Former Congress leader Arif Mohammad Khan blamed the grand old party for the stalemate over the triple talaq bill in Rajya Sabha, alleging that it had acted on the directions of the AIMPLB in the Upper House. Khan, a staunch supporter of reforms in the Muslim personal laws, had resigned from the Rajiv Gandhi-led government in 1986 due to his differences over the Muslim personal law bill piloted by the dispensation to nullify the verdict in the Shah Bano case.
“You are exercising your power (as members of Rajya Sabha) to meet the whims of one organisation. You could have said your views (of AIMPLB) would be considered sympathetically. This raises serious questions, including about the dignity of the House,” he claimed. He blamed the Congress for stalling the triple talaq bill in the Upper House.
Defending the provision for a three-year imprisonment in the Muslim Women (Protection of Rights on Marriage) Bill, 2017, Khan said, “Only through an effective deterrent punishment can the criminal act of instant divorce be checked.” Khan told Rajya Sabha TV in an interview that instant divorce was a criminal act under Islamic jurisprudence and it deserved an effective, deterrent punishment.
“They (Congress) made a law in 1986 to negate the Supreme Court’s judgement in favour of Muslim women in the Shah Bano case and they now stopped a law being made in pursuance of the judgement of the apex court. It is a clear case of political expediency,” he alleged.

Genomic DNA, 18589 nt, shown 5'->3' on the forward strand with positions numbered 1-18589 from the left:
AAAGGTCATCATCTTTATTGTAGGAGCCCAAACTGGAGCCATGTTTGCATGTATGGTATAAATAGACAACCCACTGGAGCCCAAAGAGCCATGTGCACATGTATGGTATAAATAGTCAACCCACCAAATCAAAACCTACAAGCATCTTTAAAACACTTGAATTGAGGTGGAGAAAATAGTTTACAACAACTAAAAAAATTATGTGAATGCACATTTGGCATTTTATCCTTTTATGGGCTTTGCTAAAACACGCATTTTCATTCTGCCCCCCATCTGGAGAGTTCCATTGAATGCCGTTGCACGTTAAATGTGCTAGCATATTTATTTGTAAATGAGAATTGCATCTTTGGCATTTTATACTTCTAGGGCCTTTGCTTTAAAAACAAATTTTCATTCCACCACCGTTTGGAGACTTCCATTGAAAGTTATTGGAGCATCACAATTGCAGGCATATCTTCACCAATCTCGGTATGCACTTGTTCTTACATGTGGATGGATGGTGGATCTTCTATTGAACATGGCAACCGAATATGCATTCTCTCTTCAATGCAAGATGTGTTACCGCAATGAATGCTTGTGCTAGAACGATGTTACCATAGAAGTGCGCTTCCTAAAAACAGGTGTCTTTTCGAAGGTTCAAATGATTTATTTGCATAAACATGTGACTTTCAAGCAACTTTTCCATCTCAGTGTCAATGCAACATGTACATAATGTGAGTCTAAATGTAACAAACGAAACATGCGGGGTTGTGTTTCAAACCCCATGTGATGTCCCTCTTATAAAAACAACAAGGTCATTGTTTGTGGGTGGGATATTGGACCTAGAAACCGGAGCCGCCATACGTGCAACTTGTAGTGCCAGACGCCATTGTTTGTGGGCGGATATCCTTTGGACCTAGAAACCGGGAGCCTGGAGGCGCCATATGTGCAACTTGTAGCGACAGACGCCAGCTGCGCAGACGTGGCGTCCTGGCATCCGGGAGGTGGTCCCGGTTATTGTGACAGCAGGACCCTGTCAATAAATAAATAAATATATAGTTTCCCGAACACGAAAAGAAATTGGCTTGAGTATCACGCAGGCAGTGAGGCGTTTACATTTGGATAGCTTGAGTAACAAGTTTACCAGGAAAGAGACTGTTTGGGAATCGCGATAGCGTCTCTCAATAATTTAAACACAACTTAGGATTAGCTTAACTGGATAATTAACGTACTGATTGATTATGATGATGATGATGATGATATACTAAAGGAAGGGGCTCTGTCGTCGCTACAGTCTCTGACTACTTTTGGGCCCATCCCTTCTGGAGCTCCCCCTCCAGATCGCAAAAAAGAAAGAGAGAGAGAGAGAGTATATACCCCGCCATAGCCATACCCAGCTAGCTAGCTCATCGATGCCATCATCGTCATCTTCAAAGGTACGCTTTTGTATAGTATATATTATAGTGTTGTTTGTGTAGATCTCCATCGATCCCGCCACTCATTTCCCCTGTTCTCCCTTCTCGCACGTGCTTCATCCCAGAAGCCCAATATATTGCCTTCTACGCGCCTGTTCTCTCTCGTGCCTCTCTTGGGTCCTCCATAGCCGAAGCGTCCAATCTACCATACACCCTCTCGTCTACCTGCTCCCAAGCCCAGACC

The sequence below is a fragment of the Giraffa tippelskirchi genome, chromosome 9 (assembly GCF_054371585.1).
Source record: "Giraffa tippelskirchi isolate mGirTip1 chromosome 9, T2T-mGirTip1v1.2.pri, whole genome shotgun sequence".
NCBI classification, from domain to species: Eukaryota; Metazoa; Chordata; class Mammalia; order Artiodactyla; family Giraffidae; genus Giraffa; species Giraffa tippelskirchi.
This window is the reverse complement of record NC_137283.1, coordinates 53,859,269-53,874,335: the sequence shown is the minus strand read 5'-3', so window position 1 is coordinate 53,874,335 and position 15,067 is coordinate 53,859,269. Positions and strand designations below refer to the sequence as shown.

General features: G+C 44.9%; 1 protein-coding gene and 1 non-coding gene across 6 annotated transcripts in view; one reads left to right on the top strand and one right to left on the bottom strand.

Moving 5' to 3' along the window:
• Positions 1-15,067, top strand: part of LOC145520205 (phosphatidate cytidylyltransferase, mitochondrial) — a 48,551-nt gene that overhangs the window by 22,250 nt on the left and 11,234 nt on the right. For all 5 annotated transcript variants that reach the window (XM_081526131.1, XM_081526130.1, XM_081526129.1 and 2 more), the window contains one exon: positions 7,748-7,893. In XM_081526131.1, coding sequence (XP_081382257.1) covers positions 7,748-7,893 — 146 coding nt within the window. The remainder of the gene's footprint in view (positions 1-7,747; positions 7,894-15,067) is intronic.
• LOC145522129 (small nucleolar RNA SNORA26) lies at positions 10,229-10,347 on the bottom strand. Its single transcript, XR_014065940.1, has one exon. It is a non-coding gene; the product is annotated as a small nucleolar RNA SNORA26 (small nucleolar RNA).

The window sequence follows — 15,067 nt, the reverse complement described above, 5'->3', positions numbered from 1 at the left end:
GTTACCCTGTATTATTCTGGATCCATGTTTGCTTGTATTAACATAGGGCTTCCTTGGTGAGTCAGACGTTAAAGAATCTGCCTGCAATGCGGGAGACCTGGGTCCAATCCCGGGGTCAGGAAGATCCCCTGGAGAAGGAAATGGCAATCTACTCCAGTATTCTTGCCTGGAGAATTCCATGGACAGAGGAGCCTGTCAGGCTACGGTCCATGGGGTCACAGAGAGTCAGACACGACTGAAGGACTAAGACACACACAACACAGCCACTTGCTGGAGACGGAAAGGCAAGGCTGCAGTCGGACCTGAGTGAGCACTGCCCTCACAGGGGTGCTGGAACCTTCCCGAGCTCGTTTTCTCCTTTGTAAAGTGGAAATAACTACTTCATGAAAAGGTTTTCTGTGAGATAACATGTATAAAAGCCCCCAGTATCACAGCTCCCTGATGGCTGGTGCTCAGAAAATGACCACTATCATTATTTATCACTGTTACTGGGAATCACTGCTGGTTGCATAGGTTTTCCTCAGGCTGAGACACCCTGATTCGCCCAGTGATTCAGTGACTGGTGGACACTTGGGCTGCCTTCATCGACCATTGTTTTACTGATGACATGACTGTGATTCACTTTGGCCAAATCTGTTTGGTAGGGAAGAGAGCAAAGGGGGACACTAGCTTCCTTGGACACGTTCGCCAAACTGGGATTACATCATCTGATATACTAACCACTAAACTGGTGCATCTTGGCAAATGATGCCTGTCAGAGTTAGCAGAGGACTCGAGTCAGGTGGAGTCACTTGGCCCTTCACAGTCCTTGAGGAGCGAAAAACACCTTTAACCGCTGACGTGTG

The Supreme Court in the Shah Bano case had upheld the right to alimony. Its judgement had triggered a controversy about the extent to which courts can interfere in Muslim personal law. Khan claimed that there was growing support among Muslim men as well for the bill.
Speaking on the opposition’s demands over subsistence allowance for Muslim woman, he said the bill was for a limited purpose of enforcing the Supreme Court’s judgement. The government has to enforce all laws, including those emanating from the Supreme Court, he added. Khan claimed that when the Congress did not refer the Shah Bano Bill to any committee, how could they now demand that the triple talaq bill be referred to a select committee.
The bill criminalising talaq-e-biddat was passed by the Lok Sabha in the recently concluded Winter Session of Parliament but was stuck in the Rajya Sabha. Opposition parties, as well as NDA ally TDP, had reservations over criminal provisions in the draft law.
MPs in the Upper House had demanded that the bill, which proposes to make triple talaq a cognisable and non-bailable offence, be referred to a parliamentary committee for review.